This can also be done with floor pedals by tweaking the 47k resistor typically up to get the levels down to guitar pedal level, however with many effects in a wet/dry rig you typically want to be able to mute the effects and get total silence on the wet side. Guitar pedals typically don't mute they let the straight signal though when muted. This doesn't work well in a wet/dry rig. However I once did a wet/dry setup with a couple Boss DD5 delays which I modded to not allow a dry signal when muted. That all said, many rack mount processors allow you to mute the input when you bypass the effect which works well. Then when you mute a delay for example the delays trail off naturally.
    The one issue with rack mount devices however is some have quite a bit of lag time between preset changes. I used to use a Yamaha SPX900 which sounded great, but if you swapped presets via a midi controller there was a second or so of muted signal when you changed patches. More recently I've used a setup with two Lexicon MX300s and instead of doing any preset changing I simply used the footswitch jacks to mute each effect which nicely had NO lag time to it. Each MX300 could be setup as two mono processors, so with two of them I could setup up to 4 parallel wet effects and kick them in and out with no lag time and hardly ever actually change presets at all.

    I've yet to hear any pedals that I thought emulated a Trainwreck amp very well.

    To me the most magical thing about the Trainwreck is it's abilty to clean up very well from the guitar, even if set with the gain totally cranked. To me a Trainwreck amp has the clean to scream response of a really good vintage germanium fuzz face, but with a tonal range and EQ that is much more usuable. In some ways I think the Trainwreck lead tone can be somewhat emulated by other amps and such, but it's the control from the guitar that is very difficult to replicate with other rigs. I think a big part of the clean to scream usuability of a Trainwreck is in part due to quite a bit of power supply sag, plus output tube and OT saturation when you crank the guitar up. This keeps the distortion sound from getting much louder than when you back way off for clean. This is the part that you just don't get when you use a master as the output stage and power supply are not a liquid part of the equation, and is IMHO why a master on a wreck is a waste of time and wishful thinking at best. On a related note the Trainwreck circuit also is good at retaining clear highs when you back the guitar off, so not only does the amp clean up well the EQ of the guitar typically doesn't go muddy like many amps and pedals do when you back the guitar down. Specifically I've noticed many clones don't clean up as well as others, and some do it quite poorly. It's all in the details of how the clone was built and with what components.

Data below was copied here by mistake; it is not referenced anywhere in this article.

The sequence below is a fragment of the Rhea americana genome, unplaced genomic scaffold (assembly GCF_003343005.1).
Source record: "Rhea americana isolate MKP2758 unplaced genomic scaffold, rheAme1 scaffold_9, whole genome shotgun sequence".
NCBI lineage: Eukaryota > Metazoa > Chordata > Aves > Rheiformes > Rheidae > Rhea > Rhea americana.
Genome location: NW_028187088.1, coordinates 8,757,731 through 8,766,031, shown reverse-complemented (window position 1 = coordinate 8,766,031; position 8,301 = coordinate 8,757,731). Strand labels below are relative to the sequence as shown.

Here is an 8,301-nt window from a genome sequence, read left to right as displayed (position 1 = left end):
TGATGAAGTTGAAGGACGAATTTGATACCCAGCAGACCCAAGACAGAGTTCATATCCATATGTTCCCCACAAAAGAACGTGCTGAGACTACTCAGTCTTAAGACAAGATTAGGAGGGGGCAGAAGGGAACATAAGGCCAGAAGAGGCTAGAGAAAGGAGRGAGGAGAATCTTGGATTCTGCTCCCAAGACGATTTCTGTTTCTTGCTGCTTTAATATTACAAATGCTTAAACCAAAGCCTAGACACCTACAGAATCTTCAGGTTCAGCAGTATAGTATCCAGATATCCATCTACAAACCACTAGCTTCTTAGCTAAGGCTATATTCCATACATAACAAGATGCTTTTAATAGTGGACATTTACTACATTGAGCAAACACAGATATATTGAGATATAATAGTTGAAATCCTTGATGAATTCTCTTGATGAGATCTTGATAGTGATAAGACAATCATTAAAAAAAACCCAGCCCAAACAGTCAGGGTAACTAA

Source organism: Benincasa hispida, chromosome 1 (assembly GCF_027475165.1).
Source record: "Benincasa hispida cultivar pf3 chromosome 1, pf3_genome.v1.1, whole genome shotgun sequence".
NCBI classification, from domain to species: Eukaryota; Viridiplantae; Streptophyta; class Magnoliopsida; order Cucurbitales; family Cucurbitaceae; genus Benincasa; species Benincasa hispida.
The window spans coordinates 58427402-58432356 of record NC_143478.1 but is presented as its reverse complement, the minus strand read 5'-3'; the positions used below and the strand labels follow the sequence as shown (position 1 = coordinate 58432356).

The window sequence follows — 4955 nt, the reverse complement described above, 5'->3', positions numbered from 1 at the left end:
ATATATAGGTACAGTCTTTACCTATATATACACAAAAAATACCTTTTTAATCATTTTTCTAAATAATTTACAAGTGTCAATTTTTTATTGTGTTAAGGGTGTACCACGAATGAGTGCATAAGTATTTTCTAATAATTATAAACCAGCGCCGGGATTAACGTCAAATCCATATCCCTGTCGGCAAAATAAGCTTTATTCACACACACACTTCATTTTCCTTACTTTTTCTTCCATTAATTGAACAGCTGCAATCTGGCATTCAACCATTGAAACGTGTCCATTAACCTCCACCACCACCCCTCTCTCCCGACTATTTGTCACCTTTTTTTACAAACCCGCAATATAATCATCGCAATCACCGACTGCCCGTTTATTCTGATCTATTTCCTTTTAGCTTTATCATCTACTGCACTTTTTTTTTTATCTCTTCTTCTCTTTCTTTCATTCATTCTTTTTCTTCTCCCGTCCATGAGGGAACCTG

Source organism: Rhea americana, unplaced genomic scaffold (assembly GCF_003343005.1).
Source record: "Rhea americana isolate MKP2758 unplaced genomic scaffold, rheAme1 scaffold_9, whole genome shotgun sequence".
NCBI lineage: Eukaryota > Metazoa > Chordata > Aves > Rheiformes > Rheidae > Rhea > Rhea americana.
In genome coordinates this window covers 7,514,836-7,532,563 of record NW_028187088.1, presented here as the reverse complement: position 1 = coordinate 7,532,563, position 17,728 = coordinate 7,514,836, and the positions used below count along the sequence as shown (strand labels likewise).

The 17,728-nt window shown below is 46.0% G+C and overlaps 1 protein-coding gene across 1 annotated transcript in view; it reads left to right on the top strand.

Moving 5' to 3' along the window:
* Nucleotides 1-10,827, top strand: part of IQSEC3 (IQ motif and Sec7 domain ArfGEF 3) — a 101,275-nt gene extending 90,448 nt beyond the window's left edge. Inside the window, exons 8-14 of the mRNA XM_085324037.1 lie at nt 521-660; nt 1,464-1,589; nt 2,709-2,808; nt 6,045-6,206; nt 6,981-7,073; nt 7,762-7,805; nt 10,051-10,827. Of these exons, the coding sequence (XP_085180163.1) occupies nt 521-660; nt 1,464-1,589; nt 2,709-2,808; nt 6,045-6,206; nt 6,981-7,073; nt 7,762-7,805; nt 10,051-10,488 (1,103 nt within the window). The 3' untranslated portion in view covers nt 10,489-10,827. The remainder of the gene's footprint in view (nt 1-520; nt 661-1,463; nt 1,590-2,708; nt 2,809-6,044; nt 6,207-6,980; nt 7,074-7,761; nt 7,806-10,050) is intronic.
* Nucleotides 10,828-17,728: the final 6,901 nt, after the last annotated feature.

GK
     
    Last edited: Feb 22, 2009
  15. Franktone

    Franktone Member

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    Geetarpicker, your article is much appreciated. Thanks.
     
  16. Eric Dahlberg

    Eric Dahlberg Member

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    I've got a Ceriatone Express with the PPIMV. The amp is ridiculously loud so the PPIMV helps, though I'll probably pull it out eventually just to see how much it affects the tone. Also, the chassis bent in from the weight of the transformers so I need replace it with something heavier duty. Does anyone know where to find a pre-punched Trainwreck-clone chassis?

    btw, the closest I've gotten to a real Trainwreck was a silver face Fender Deluxe Reverb that Ken had modded. The Ceriatone sounds better than that did, though it has the same "problem" of overdriving too fast and venturing into squared-off-fuzz-land at the upper 1/3 of the input gain range. The sad thing is the amp can have a nice clean sound that reminds me of my '63 Deluxe but there's no in between tones because it transitions into heavy saturation almost immediately. The input gain pot is already audio taper, can anyone recommend any other mod that might tame the amp down a bit? The amp is also quite noisy, is there a solution to that?